“SUMMER 85″— Passionate Love Between Teen Boys


Passionate Love Between Teen Boys

Amos Lassen

François Ozon’s “Summer 85” takes us in the footsteps of a passionate love between two teenagers. During that summer when he was just 16, Alexis (Félix Lefebvre), while out at sea on the Normandy coast, is heroically saved from the sinking by David (Benjamin Voisin), 18. Alexis just met the friend of hisdreams. But will the dream last longer than a summer? Alexis, who gradually gives in to his teenage passions, must hide his attractions within a family governed by a traditional father whose wife is ready to support him on the sly.

The first part of Summer 85 is about emerging romantic behaviors but Ozon’s feature film does not stop at this. He multiplies genres by taking a surprising turn in the middle of the film. The love of the two young people also looks at transsexualism through Alexis’ uncle disowned by his family and mourning is also an integral part of this romantic drama, including love presented as a way to heal wounds. The film owes a lot to the genius of its director and it owes just as much to its two main performers, Lefebvre and Voisin.

From the first minute of the film, we know from the voice-over of Alex / Alexis that there will be a death, and that is what it will be in the story that will be told. Alex will break the “fourth wall” by addressing the spectator to let them know that if he doesn’t want such a story he shouldn’t stay. We know that something… serious happened. “Summer 85” takes place in two stages: that of the narration and that of before the action.

Facts unfold in the present. They have to do with an “action” by Alex that involves the police, a psychologist, his literature teacher (Melvil Poupaud). He is a  teacher who inspires Alex to write a “what happened” account. Six weeks and a little longer later, David is “saved from the water” and when the fulfillment of a promise requires him write his life for a third party (and for the viewer). This is a story where the narrator will anticipate what will come to disturb a relationship (in particular the arrival of Kate, the young Englishwoman (Philippine Velge); because something happened, the fulfillment of a promise or a wish that the viewer discovers shortly before halfway through the film.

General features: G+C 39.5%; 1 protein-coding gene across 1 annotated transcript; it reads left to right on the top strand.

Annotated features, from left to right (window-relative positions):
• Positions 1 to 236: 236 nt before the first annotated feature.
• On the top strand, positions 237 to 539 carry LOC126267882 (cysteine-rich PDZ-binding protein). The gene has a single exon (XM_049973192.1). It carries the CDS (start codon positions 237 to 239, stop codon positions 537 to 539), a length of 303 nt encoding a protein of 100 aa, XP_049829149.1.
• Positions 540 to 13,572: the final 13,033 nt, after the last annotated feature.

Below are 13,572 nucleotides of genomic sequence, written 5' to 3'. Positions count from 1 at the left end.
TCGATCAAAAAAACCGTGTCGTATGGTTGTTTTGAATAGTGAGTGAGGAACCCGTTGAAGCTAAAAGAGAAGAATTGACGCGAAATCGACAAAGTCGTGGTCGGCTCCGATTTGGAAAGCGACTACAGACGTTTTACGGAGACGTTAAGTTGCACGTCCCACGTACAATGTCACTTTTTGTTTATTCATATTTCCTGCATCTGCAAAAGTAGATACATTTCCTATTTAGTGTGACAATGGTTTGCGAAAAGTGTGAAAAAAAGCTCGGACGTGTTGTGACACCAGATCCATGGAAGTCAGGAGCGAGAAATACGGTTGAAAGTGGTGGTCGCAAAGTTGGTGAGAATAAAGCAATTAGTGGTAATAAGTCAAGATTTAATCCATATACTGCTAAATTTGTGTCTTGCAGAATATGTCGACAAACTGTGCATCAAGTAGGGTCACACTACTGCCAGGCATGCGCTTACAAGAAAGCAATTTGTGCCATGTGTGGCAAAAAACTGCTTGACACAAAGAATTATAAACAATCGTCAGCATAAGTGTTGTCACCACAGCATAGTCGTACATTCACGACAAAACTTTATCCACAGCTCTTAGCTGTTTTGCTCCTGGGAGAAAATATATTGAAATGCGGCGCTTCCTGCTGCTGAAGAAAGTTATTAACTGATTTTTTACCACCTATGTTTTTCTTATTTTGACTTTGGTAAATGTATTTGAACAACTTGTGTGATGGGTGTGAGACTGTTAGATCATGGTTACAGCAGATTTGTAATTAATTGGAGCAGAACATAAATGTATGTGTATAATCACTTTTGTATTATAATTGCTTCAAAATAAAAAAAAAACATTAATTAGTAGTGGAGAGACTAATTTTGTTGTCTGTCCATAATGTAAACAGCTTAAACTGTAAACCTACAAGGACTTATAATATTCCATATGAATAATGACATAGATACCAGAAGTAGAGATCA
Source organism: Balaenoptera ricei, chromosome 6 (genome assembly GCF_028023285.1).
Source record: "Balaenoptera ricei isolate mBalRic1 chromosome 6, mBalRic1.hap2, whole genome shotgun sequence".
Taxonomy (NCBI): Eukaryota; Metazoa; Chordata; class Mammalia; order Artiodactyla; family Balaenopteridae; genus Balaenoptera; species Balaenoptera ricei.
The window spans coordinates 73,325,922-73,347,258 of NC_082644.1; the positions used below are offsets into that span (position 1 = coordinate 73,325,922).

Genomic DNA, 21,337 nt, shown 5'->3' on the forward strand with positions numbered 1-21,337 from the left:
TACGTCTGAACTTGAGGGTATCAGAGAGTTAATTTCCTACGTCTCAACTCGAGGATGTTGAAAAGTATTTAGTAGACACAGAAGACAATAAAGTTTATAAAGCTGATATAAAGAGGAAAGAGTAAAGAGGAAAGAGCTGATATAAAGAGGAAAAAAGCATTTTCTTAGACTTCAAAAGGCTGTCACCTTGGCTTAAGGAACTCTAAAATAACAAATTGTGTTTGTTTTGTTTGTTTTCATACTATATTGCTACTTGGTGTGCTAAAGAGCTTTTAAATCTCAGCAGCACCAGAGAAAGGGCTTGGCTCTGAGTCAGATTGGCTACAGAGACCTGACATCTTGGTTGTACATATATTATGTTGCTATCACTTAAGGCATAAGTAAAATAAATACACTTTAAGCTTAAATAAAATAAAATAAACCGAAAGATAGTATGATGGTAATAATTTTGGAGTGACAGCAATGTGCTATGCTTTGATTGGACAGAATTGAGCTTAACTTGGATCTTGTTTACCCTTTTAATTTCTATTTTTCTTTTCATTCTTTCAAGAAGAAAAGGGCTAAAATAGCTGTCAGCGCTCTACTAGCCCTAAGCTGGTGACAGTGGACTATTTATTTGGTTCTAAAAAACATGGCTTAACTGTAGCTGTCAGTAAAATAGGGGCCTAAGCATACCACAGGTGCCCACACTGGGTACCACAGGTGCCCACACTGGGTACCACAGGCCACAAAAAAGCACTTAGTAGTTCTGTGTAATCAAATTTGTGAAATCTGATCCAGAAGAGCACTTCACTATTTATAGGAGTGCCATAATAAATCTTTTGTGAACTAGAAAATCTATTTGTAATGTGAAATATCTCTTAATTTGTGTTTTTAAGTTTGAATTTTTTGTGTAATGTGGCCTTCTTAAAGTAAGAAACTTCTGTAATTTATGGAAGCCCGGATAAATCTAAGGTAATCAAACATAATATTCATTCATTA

In the summer of 1985, thousands of men worldwide died of love. Most  died from AIDS and a few from an accident. From the first minutes of the film, it is clear that a youth is going to die. Ozon’s seems to want to put love back into 1980s homosexuality; to replace the AIDS and gender inequality that dominated the image of the time with passion and desire.

With a boring weekend at a swimming pool, a murder in a family mansion, or even a marriage that breaks anyway, Ozon knows how to turn this into a party time and again. In the opening scene, an innocent solo sail turns from a leisurely stretch to a life-threatening capsize in minutes, and in the same breath into a heroic rescue. Ozon does not want to offer you a real, but a remembered summer. He wants us to experience the sentimental pleasure and not look for the story.

The summer of ’85 is glorified by Ozon; even more than the thin thriller plot and the budding sexuality, the eighties themselves are the subject of the film as is the summer in which everything and everything is essential and vital for a seventeen-year-old. The summer we see is sentimental and endless. The boys are handsome, the widowed mother lascivious but no matter how interesting a mixture of adolescence, a sexual exploration and a dead eighteen-year-old, it is all silenced under sentiment in this southern French summer. The first half hour is full  of recognition for some of us but what is left at the end of the party is little more than sentiment.

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